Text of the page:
One of the things he remembers most is the services: small, intimate gatherings of no more than 15 people, standing together united in prayer. There was no church in Aidara, a tiny, remote village in Western Siberia, so families and their neighbors worshipped together in a dedicated prayer room in someone’s home. Services took place in the evening, and while some lasted only a couple of hours, others lasted up to seven, unfolding into the early morning. Religious icons decorated the corners of the room. Burning incense and candles cast a warm glow on the focused faces of Russian Orthodox Old Believers as they embraced the divine moments of their deeply embedded faith.
“I think that had the heaviest impact on me,” says Emile Ducke, a photojournalism student currently based in Moscow.
In the summer of 2016, Ducke spent time documenting the lives and rituals of the Russian Orthodox Old Believers, a sect of the Orthodox Church guided by traditions that predate the church’s 17th-century reforms. German-born Ducke was studying abroad in Tomsk, Siberia, at the time and says he became interested in the region’s more remote and isolated communities, particularly those in the northern region along the River Ket. Together with a fellow student, Ducke spent time traveling through villages near the river, learning about people’s daily lives and the obstacles they faced. It was then that they heard about the Old Believers in Aidara.
“We immediately caught interest, because [the Old Believer’s] history is deeply connected to Siberia and to the wider story of communities living there,” Ducke says.
The Old Believers separated from the Russian Orthodox Church following a set of reforms introduced by Patriarch Nikon in 1652. The changes, which were made in order to more closely align with the Greek Orthodox churches, included the spelling of Jesus' name in the prayer books and the number of fingers used to make the sign of the cross. Unwilling to accept the revisions, Old Believers were imprisoned or persecuted. Many went into exile and moved to the isolated plains of Siberia.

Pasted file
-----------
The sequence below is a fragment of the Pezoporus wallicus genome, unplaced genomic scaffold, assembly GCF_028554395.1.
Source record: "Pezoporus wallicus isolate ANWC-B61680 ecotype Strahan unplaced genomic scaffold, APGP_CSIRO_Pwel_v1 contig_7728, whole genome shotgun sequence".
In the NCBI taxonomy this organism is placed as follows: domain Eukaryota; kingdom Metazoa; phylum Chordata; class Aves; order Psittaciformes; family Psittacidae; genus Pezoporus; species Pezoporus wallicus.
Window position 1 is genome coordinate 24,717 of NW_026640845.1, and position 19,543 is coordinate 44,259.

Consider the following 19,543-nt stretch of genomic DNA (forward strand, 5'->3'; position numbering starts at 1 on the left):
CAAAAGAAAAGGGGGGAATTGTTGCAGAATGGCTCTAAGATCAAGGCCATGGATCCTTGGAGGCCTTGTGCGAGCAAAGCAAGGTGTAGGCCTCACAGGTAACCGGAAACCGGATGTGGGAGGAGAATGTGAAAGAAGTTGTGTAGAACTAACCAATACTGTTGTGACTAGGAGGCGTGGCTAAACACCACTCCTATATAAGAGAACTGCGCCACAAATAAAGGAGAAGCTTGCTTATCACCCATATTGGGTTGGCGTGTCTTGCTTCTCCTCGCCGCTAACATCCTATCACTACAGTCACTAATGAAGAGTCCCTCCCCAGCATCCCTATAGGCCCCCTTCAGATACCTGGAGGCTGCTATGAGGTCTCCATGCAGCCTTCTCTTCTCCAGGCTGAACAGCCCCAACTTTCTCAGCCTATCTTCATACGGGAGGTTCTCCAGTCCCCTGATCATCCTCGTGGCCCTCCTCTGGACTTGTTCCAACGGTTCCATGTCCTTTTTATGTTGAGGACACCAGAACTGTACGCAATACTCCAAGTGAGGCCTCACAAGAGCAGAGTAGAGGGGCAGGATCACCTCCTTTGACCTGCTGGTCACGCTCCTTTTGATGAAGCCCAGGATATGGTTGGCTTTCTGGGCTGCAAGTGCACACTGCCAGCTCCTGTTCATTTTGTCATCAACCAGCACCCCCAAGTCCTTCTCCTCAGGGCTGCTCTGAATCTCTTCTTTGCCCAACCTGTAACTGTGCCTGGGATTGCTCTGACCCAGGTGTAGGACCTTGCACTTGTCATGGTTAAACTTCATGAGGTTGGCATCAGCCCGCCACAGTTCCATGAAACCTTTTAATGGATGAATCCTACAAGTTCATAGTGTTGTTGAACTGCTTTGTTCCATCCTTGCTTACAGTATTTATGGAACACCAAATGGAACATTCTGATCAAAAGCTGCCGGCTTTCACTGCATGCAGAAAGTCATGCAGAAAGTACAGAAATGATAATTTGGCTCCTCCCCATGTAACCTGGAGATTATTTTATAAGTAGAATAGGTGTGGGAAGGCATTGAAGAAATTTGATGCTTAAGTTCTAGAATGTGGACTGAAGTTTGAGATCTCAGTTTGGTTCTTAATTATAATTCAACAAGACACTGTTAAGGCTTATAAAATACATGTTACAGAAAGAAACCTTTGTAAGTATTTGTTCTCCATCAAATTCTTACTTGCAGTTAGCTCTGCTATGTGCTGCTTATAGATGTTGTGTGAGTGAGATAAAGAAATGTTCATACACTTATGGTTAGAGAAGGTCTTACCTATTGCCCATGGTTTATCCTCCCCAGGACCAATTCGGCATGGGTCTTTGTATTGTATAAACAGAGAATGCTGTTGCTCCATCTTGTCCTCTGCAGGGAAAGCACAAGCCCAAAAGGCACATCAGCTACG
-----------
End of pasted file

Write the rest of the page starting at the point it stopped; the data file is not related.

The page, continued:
Though there are populations of Old Believers living today in Moscow and parts of the Americas, those who remain in Siberia, particularly in Aidara, fascinate Ducke.
Borisov and his children Andrey, Ustina, and Maxim take a break in the hayfields.
“We’re talking about this region where everything is already cut off,” Ducke says. “And going three hours by boat [to Aidara] means they are even more cut off than most.”
The village seems to exist in a world all its own. “Arriving there is something special,” Ducke says. The only way to reach the town was to travel three hours along the Ket. A relative of one of the Aidara villagers took Ducke and his colleague upriver by a small motorboat to the settlement. From there, a nearly two-mile walk landed them in hayfields at the village’s edge. Aidara was practically hidden.
Ducke had little idea what to expect when he reached his destination, both from the landscape and from the people he’d encounter.
“Visually, it reminded me of the pictures of Sergei Prokudin-Gorskii, who 100 years ago had been on assignment for the Russian czar,” he added. Tsar Nicolas II commissioned Prokudin-Gorskii to document the Russian empire, and the photographer produced the first color photos of Russia in the early 20th century.
Ducke and his colleague stayed in an empty house owned by one of the families. It was fascinating to see how structured life was, Ducke says.
“There’s the religious life and the working life, and there isn’t so much in between,” he explains.
The Old Believers kept aspects of their religious lives out of focus. Eventually, though, some families invited Ducke and his colleague to their prayer services—a massive honor and a sign of trust, Ducke says, though they asked that he leave his camera behind.
“There are no pictures of the religion directly,” Ducke says. “I think the biggest challenge for me as a photographer is not being able to photograph such an essential part [of their world].”
He found other ways to translate their religious identities: photographing some of the children as they learn the Church Slavonic language from their prayer books; creating images of the Aidara cemetery, where the three-barred cross of the Russian Orthodox Church marks each grave; and making pictures of the Old Believers in their prayer clothes.
Though Ducke admired the community’s connection to nature, he could see the challenges that came with their chosen lifestyle. The Old Believers don’t have televisions or internet, but there are power stations that generate electricity during the day and people use tractors and motorcycles to carry out their daily tasks. Still, there are obstacles. Post is delivered by helicopter every two weeks, and summer brings the threat of forest fires in the woods that trace Aidara’s borders.
“There was a forest fire in the first days, and it was basically the whole community of Old Believers in the forest trying to lie down counterfires to cut off the fires,” Ducke says.
Alongside prayer services, witnessing the community come together to fight the fire was among the most moving experiences for Ducke during his time with the Old Believers. He believes it helped set the foundation for the bond he came to form with the community.
“We shared a lot of these moments, intense moments together, and I think this helped open the trust for [documenting] Aidara.”